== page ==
Lynette Myhren of Monument feels like she’s been demonized since the election. Her Democratic friends don’t want to speak to her, though she’s happy to still be friends with them. Her niece even posted proud photos of her young daughters holding “hateful” anti-Trump signs at the Women’s March.
“We have to love them back,” responded Susie Guerra of Lakewood, wearing a gold Trump hat. “We have to love them back.”
For the roughly 200 people who gathered on the steps of the Colorado State Capitol at noon Monday for the Spirit of America rally, the last several weeks haven’t been a time of chaos and fear but one of hope and inspiration.
“I believe he’s chosen to God,” Guerra said of President Donald Trump. “… I believe he’s a real president. He’s not a puppet of some political agenda.”
The theme throughout the rally was that the president is fulfilling his campaign promises and will bring about a more prosperous nation for everyone.
Devin Camacho, the 19-year-old chairman of the Otero County Republicans, said he was grateful to have a president who understands that Hispanic Americans have the same concerns about taxes, regulations, education and public safety as all other Americans.
“I am sick and tired of my heritage being used as a political pawn by the left,” he said.
One of the hosts asked the crowd how many people were there. The crowd roared as she went through 50, 150, 250, but grew less certain as she reached 350. “Maybe,” one man said.
She said she was going to put the number at 350 to 400 to make sure the media gets it right. Like the crowd, I think that number is too high. I’d put the number around 200.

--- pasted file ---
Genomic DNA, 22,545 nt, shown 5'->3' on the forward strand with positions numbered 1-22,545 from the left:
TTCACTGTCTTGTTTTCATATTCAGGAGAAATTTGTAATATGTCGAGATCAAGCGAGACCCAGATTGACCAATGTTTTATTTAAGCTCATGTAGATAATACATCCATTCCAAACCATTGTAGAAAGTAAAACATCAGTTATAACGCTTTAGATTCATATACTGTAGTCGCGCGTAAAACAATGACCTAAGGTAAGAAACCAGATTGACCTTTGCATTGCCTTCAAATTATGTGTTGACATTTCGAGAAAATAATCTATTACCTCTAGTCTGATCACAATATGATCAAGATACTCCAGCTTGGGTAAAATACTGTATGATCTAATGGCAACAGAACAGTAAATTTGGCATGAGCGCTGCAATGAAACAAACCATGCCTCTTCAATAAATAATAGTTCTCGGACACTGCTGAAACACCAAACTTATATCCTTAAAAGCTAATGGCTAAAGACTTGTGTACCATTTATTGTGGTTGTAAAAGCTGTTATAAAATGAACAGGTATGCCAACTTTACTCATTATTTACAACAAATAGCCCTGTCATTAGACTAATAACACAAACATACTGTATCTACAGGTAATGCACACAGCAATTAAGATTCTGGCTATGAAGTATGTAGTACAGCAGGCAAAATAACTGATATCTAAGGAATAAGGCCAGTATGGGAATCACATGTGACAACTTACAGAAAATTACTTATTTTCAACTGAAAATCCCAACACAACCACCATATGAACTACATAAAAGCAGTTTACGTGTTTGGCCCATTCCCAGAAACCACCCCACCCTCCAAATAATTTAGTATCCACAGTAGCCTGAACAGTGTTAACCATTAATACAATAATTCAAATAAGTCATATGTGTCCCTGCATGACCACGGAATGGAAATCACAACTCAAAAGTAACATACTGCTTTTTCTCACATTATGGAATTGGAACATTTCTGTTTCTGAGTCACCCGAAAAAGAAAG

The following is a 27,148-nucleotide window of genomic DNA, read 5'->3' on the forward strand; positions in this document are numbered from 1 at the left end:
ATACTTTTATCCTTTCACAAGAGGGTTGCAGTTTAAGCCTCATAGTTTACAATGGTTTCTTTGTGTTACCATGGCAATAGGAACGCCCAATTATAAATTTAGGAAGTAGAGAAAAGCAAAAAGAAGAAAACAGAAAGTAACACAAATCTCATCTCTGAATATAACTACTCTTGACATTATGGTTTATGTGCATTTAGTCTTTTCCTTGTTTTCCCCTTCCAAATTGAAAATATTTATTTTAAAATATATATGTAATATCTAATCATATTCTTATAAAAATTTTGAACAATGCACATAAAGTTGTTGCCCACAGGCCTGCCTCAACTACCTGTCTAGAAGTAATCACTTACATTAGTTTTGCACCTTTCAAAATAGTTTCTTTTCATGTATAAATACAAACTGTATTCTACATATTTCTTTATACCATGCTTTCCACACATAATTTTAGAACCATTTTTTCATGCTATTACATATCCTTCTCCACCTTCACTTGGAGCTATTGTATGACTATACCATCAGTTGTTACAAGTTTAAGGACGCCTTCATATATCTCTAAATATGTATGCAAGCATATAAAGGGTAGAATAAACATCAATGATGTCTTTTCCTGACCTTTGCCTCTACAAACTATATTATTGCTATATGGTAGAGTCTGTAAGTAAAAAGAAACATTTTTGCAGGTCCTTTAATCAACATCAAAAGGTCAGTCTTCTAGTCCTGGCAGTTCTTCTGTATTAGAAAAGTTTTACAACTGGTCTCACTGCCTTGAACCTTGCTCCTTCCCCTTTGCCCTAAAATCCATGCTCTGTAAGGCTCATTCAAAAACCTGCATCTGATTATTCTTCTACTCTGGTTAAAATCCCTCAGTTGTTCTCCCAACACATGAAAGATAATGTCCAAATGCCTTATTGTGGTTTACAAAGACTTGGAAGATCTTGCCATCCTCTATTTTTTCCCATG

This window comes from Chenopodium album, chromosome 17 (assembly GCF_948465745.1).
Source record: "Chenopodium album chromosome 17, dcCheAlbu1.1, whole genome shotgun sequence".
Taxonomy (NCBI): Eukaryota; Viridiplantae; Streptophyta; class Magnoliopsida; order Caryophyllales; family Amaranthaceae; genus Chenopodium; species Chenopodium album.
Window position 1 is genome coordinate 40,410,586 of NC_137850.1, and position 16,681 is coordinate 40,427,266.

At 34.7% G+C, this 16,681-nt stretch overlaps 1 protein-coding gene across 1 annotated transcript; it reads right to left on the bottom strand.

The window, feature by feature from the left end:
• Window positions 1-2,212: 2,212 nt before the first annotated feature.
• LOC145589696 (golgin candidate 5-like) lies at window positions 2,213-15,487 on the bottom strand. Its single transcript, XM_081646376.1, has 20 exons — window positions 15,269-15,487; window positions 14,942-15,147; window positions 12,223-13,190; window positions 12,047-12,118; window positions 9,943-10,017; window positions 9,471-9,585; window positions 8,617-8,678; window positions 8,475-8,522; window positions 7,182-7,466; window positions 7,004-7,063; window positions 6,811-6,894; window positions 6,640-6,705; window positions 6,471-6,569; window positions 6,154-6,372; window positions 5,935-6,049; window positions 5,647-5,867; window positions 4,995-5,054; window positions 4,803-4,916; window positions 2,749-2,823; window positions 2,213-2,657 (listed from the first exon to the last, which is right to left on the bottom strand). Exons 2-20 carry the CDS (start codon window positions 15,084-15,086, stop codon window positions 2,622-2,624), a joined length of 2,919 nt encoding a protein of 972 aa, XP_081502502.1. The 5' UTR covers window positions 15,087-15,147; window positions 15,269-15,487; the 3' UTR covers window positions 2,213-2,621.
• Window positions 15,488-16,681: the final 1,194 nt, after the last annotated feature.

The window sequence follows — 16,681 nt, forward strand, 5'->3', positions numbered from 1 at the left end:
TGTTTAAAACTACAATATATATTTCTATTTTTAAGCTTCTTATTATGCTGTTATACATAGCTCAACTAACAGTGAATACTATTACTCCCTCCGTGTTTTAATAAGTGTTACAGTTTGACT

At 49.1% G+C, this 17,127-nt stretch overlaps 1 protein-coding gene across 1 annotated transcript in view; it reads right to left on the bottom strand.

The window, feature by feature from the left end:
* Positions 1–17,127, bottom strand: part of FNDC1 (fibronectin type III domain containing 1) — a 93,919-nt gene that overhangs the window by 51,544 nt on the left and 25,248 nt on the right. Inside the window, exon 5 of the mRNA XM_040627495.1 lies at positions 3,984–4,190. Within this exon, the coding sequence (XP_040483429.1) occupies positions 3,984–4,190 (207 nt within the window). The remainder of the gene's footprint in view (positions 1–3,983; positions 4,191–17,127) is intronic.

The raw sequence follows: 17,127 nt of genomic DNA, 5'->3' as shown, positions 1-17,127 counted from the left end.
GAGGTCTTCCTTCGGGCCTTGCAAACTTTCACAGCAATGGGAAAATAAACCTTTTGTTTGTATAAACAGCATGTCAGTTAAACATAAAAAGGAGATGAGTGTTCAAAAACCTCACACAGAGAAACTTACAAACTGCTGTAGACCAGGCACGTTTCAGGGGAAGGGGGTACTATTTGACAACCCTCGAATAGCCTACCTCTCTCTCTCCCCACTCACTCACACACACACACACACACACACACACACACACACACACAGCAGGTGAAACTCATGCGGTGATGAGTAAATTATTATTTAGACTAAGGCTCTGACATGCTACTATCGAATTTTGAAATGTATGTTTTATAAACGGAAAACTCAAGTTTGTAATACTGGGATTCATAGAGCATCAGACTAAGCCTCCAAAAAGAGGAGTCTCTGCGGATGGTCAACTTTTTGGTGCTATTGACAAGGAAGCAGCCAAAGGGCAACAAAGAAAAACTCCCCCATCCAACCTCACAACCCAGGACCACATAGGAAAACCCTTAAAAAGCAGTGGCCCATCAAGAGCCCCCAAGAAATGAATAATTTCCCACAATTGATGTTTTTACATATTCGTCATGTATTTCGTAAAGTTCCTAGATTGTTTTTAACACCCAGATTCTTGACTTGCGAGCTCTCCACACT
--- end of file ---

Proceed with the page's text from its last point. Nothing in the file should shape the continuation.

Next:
Dave Petteys, who calls himself as a counter-jihad activist, described a global Islamic threat to the U.S. that goes back to the founding of the Muslim Brotherhood.
“They don’t have to wear a suicide vest” to attack America, he said. “They just have to be here, make demands and consume our vast resources.”
He asserted without evidence that the Muslim Brotherhood controls 80 percent of the mosques and Islamic centers in the U.S.
I asked Myhren and Guerra if they agreed with that sentiment.
“People need to be more aware of what’s being taught in the mosques and not just the mosques but the Islamic centers,” Myhren said. It might not be everyone or even a majority, but she believes “sedition” is being spread.
Sandra Russell of Palmer Lake said she had something to say about that.
“If you are going to assimilate, you would be changing yourself,” she said. She sees immigrants demanding that Americans change their customs. What would assimilation look like? Speaking English and eating American foods. She brings up a woman who was fired from her dental hygienist job because she wore hijab.
“If that’s a religious requirement, they should stick to jobs where that won’t be an issue,” she said.
There were chants of “Lock her up!” and “Build the wall!” but also assertions of the value of diversity and the idea that Trump’s policies would be good for business and good for all Americans, regardless of race and religion.
Caspar Stockham, who ran unsuccessfully against U.S. Rep. Diana DeGette, a long-serving Democrat who represents Denver, said Republicans need to stop being on the defensive and go on the offensive.
“We have the message,” he said. “We’re the good guys. Why don’t we start acting like it?
Republicans, he said, need to get good at “sales and marketing” and take heart from the massive protests against the president.
“I really like my liberal progressives mad and protesting and not in charge,” he said.
Andy Peth, co-founder of the Party of Choice, spoke of the movement as one of love and one that would lift up all Americans. He proudly adopted the label of “deplorables” and said the deplorables are “the good guys.”
“Who are we?” he yelled.
“The good guys!” the crowd responded.